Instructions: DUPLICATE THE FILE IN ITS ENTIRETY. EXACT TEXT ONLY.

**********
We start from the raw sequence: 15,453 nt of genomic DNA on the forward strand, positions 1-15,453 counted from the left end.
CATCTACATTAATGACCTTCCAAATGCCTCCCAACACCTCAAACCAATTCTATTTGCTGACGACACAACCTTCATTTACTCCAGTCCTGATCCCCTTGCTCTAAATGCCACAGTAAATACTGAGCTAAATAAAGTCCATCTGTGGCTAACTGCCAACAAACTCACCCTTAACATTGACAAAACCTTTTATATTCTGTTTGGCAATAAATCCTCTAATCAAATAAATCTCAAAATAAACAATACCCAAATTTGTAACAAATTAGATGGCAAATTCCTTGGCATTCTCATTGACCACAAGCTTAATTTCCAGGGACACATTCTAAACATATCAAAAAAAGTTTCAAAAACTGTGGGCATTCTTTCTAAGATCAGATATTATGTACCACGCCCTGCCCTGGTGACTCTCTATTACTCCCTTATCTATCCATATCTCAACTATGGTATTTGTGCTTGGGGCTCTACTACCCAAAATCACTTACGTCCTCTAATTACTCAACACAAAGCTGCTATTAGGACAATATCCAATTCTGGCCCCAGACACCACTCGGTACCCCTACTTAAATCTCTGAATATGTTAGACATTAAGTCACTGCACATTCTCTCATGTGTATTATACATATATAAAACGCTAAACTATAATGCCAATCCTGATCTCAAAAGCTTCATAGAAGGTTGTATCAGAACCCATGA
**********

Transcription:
We start from the raw sequence: 15,453 nt of genomic DNA on the forward strand, positions 1-15,453 counted from the left end.
CATCTACATTAATGACCTTCCAAATGCCTCCCAACACCTCAAACCAATTCTATTTGCTGACGACACAACCTTCATTTACTCCAGTCCTGATCCCCTTGCTCTAAATGCCACAGTAAATACTGAGCTAAATAAAGTCCATCTGTGGCTAACTGCCAACAAACTCACCCTTAACATTGACAAAACCTTTTATATTCTGTTTGGCAATAAATCCTCTAATCAAATAAATCTCAAAATAAACAATACCCAAATTTGTAACAAATTAGATGGCAAATTCCTTGGCATTCTCATTGACCACAAGCTTAATTTCCAGGGACACATTCTAAACATATCAAAAAAAGTTTCAAAAACTGTGGGCATTCTTTCTAAGATCAGATATTATGTACCACGCCCTGCCCTGGTGACTCTCTATTACTCCCTTATCTATCCATATCTCAACTATGGTATTTGTGCTTGGGGCTCTACTACCCAAAATCACTTACGTCCTCTAATTACTCAACACAAAGCTGCTATTAGGACAATATCCAATTCTGGCCCCAGACACCACTCGGTACCCCTACTTAAATCTCTGAATATGTTAGACATTAAGTCACTGCACATTCTCTCATGTGTATTATACATATATAAAACGCTAAACTATAATGCCAATCCTGATCTCAAAAGCTTCATAGAAGGTTGTATCAGAACCCATGA